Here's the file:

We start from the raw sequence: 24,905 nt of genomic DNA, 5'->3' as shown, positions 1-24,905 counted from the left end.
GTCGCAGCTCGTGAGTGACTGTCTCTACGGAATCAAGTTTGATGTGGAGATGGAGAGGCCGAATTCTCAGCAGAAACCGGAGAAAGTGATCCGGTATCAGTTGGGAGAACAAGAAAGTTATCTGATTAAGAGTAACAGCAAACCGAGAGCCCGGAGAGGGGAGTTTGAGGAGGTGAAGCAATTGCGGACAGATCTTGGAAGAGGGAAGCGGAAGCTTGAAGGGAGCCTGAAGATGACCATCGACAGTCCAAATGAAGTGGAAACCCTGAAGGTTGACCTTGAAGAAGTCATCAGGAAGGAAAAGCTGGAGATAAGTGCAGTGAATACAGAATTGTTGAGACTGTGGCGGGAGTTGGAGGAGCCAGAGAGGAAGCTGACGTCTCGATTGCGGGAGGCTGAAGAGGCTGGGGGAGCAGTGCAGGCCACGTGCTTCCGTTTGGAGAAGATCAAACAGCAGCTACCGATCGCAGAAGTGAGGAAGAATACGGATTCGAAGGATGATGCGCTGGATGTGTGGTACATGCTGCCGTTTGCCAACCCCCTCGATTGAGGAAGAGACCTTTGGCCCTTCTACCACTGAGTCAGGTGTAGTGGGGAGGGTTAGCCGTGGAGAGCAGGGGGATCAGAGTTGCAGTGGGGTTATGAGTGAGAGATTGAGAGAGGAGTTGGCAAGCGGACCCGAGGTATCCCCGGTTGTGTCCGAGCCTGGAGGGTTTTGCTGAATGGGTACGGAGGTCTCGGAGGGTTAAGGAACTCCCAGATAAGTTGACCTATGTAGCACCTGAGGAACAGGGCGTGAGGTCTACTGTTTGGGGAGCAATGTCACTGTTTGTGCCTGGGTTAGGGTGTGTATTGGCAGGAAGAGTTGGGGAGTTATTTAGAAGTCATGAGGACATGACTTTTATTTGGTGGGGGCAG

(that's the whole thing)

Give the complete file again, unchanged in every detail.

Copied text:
We start from the raw sequence: 24,905 nt of genomic DNA, 5'->3' as shown, positions 1-24,905 counted from the left end.
GTCGCAGCTCGTGAGTGACTGTCTCTACGGAATCAAGTTTGATGTGGAGATGGAGAGGCCGAATTCTCAGCAGAAACCGGAGAAAGTGATCCGGTATCAGTTGGGAGAACAAGAAAGTTATCTGATTAAGAGTAACAGCAAACCGAGAGCCCGGAGAGGGGAGTTTGAGGAGGTGAAGCAATTGCGGACAGATCTTGGAAGAGGGAAGCGGAAGCTTGAAGGGAGCCTGAAGATGACCATCGACAGTCCAAATGAAGTGGAAACCCTGAAGGTTGACCTTGAAGAAGTCATCAGGAAGGAAAAGCTGGAGATAAGTGCAGTGAATACAGAATTGTTGAGACTGTGGCGGGAGTTGGAGGAGCCAGAGAGGAAGCTGACGTCTCGATTGCGGGAGGCTGAAGAGGCTGGGGGAGCAGTGCAGGCCACGTGCTTCCGTTTGGAGAAGATCAAACAGCAGCTACCGATCGCAGAAGTGAGGAAGAATACGGATTCGAAGGATGATGCGCTGGATGTGTGGTACATGCTGCCGTTTGCCAACCCCCTCGATTGAGGAAGAGACCTTTGGCCCTTCTACCACTGAGTCAGGTGTAGTGGGGAGGGTTAGCCGTGGAGAGCAGGGGGATCAGAGTTGCAGTGGGGTTATGAGTGAGAGATTGAGAGAGGAGTTGGCAAGCGGACCCGAGGTATCCCCGGTTGTGTCCGAGCCTGGAGGGTTTTGCTGAATGGGTACGGAGGTCTCGGAGGGTTAAGGAACTCCCAGATAAGTTGACCTATGTAGCACCTGAGGAACAGGGCGTGAGGTCTACTGTTTGGGGAGCAATGTCACTGTTTGTGCCTGGGTTAGGGTGTGTATTGGCAGGAAGAGTTGGGGAGTTATTTAGAAGTCATGAGGACATGACTTTTATTTGGTGGGGGCAG